Monkeypox Biology

With the COVID-19 pandemic still ongoing, another public health threat has the world on alert — a global outbreak of monkeypox virus. As of June 28, 2022, the US has identified 306 cases in 27 states and the District of Columbia, while more than 4,700 cases have been identified in over 40 countries worldwide (CBS). In this blog, we will give a quick overview of the basic biology of the monkeypox virus.

Introduction

Monkeypox is a zoonotic (virus transmitted to humans from animals) disease which results in smallpox-like symptoms in humans. The monkeypox virus belongs to the genus Orthopoxvirus, and family Poxviridae. The Orthopoxvirus genus includes 11 distinct but very closely related species (Table 1). Smallpox, a severe disease that resulted in high mortality rates, was caused by a thr Variola virus member of this family of viruses. Through a successful containment strategy and an effective vaccine and vaccination program, the World Health Organization declared global eradication of smallpox in the mid-1980s. The vaccine that helped eradicate smallpox was the closely related vaccinia virus — a prototype of the family that is commonly studied in laboratories as a model poxvirus. Because routine vaccination for smallpox ended years ago, there is growing concern that monkeypox maybe the next viral pandemic.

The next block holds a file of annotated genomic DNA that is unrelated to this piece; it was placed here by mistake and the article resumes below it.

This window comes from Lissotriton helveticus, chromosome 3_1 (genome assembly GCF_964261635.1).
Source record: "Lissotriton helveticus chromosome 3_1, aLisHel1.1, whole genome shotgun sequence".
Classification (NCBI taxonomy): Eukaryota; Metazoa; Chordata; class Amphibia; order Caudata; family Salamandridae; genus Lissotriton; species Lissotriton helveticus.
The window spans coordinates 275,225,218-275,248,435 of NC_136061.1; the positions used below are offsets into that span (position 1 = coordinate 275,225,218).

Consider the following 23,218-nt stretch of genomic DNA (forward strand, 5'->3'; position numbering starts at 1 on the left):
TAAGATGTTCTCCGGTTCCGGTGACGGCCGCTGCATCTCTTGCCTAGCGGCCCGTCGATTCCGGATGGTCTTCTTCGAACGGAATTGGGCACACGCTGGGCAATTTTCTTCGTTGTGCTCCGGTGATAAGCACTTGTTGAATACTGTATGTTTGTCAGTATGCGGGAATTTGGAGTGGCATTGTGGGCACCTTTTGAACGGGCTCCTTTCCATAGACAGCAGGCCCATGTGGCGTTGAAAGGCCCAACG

Species Animals Infected
Variola Human
Vaccinia Human, cow, pig, buffalo, rabbit, etc.
Cowpox Rodent, cow, human, cat, etc.
Monkeypox Squirrel, monkey, ape, human
Ectromelia Mouse, mole
Camelpox Camel
Taterapox Gerbil
Volepox Vole
Raccoonpox Raccoon
Skunkpox Skunk
Uasin Gishu Horse

Table 1. Eleven viruses included in the Orthopoxvirus genus and animals infected (adopted from https://www.ncbi.nlm.nih.gov/books/NBK230917/)

History

Monkeypox virus was originally discovered in 1958 when an outbreak of a pox-like disease occurred in a monkey colony kept for research in a Danish laboratory. The first human case was recorded in 1970 in a 9-month-old baby boy in the Democratic Republic of the Congo (where it is endemic). Since then, it spread to other regions of west and central Africa. Epidemiological studies revealed two different clades of monkeypox virus — the west African clade with a milder form of disease, and lower rates of fatality and human-to-human transmission — and the central African clade with a more severe form with increased transmissibility. The first monkeypox outbreak outside of Africa was identified in the US in 2003 and was linked to contact with infected pet prairie dogs. However, with the recent outbreak, as of May 2022, multiple cases of monkeypox were identified in several other non-endemic countries.

The virus

Poxviruses are enveloped, brick-shaped, large (240-300 nm) DNA viruses enclosed by a corrugated lipoprotein outer membrane that replicate entirely in the cytoplasm. They have a linear double-stranded genome (130-230 kbps) that encode for approximately 200 proteins — some structural and some non-structural. The common proteins are responsible for cross-reactive immunity which allows for vaccination against disease from another poxvirus of the same genus.